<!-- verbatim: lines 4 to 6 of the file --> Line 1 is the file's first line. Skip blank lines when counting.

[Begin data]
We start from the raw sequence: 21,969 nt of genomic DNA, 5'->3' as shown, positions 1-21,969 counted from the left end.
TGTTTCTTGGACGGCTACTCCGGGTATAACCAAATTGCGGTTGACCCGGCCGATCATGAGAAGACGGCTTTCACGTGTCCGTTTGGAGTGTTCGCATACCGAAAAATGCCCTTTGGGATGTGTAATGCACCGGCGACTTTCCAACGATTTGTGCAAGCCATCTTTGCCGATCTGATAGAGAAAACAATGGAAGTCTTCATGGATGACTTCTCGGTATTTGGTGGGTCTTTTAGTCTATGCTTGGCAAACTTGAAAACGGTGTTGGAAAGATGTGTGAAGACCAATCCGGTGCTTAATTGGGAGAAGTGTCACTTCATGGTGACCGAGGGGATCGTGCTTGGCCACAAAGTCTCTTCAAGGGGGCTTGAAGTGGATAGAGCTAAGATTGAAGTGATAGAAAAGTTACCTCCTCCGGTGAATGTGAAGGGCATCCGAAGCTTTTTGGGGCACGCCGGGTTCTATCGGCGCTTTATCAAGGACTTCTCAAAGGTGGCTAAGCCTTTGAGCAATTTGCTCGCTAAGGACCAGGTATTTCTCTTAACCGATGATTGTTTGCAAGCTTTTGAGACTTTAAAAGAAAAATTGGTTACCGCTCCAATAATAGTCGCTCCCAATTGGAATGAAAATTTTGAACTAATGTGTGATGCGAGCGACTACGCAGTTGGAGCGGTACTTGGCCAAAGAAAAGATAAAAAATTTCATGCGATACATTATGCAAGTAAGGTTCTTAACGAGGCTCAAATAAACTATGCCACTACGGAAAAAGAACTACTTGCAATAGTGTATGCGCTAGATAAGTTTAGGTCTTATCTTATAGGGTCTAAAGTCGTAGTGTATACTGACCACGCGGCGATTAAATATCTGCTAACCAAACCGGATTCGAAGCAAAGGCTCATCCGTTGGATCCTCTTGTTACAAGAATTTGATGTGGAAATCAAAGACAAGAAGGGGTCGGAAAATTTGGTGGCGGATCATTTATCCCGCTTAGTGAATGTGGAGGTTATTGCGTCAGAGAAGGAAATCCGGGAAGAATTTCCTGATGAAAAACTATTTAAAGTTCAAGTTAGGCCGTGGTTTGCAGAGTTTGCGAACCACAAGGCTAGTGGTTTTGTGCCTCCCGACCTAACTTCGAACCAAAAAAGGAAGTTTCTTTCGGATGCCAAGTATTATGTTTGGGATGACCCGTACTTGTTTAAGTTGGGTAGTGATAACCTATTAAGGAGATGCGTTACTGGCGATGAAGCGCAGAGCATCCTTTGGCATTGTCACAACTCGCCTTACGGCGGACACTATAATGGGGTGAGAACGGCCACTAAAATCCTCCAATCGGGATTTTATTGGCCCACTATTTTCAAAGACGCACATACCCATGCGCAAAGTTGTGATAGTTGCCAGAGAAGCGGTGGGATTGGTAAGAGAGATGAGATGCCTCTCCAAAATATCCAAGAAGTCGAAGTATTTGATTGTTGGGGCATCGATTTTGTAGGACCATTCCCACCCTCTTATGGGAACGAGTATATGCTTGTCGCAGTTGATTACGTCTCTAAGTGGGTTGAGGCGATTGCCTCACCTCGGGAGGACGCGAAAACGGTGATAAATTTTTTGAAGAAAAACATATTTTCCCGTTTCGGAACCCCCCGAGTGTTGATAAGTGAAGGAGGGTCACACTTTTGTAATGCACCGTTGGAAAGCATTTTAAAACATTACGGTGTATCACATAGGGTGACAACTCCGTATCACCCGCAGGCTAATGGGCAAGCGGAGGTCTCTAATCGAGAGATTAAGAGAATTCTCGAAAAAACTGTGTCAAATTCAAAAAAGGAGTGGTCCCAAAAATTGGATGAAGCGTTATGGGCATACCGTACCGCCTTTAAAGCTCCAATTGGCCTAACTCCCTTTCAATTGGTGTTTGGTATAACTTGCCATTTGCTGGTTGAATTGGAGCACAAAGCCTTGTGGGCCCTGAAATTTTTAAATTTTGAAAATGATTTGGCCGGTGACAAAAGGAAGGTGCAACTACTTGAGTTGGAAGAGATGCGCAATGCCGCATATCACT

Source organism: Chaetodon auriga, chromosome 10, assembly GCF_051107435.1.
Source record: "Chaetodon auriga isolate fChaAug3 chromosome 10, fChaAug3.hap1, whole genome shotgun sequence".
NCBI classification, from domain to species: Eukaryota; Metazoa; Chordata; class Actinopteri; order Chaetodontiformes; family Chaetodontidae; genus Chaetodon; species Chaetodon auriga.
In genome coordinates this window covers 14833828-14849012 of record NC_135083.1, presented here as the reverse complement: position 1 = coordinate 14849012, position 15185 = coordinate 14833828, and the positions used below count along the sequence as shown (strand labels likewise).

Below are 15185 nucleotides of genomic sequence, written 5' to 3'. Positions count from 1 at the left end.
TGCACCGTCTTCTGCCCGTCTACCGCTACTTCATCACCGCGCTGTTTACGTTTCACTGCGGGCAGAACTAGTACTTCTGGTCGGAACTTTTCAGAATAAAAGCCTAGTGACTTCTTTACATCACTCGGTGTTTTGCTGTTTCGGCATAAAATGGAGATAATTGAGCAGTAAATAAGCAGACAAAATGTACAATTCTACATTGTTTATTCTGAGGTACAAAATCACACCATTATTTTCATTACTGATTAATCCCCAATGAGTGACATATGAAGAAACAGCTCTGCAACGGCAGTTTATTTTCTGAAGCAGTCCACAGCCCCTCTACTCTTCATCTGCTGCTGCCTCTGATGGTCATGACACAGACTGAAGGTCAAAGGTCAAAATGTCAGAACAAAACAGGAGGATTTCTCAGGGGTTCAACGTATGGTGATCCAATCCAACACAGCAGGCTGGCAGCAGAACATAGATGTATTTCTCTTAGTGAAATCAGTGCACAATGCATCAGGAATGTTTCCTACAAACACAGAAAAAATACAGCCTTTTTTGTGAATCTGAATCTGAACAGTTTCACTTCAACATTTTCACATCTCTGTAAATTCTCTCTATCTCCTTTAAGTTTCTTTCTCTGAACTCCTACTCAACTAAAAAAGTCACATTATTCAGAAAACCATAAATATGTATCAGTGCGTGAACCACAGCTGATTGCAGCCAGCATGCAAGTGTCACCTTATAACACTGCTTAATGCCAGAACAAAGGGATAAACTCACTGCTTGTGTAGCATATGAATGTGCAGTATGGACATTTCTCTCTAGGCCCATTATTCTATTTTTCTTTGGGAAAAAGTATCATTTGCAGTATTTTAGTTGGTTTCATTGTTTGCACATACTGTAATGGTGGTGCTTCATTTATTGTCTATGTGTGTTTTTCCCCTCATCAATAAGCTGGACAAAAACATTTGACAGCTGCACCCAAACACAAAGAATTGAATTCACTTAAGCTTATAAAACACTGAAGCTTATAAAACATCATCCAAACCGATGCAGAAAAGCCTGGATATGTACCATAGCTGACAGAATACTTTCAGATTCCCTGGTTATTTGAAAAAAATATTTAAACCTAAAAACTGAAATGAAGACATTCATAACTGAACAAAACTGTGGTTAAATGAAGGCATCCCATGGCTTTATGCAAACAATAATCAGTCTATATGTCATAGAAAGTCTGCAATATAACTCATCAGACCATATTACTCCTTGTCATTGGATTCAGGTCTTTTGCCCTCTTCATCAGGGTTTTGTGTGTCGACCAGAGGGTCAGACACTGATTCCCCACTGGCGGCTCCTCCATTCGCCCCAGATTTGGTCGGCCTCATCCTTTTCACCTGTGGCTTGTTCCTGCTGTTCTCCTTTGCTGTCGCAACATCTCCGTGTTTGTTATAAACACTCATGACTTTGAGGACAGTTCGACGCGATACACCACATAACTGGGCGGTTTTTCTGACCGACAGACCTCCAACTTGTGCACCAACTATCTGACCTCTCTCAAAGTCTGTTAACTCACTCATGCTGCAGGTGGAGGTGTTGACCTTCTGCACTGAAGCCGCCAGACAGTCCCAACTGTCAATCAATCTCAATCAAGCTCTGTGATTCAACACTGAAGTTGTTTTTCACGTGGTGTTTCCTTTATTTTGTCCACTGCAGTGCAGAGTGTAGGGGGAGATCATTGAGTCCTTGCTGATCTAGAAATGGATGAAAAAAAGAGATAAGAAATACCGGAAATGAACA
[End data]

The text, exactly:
Source record: "Chaetodon auriga isolate fChaAug3 chromosome 10, fChaAug3.hap1, whole genome shotgun sequence".
NCBI classification, from domain to species: Eukaryota; Metazoa; Chordata; class Actinopteri; order Chaetodontiformes; family Chaetodontidae; genus Chaetodon; species Chaetodon auriga.
In genome coordinates this window covers 14833828-14849012 of record NC_135083.1, presented here as the reverse complement: position 1 = coordinate 14849012, position 15185 = coordinate 14833828, and the positions used below count along the sequence as shown (strand labels likewise).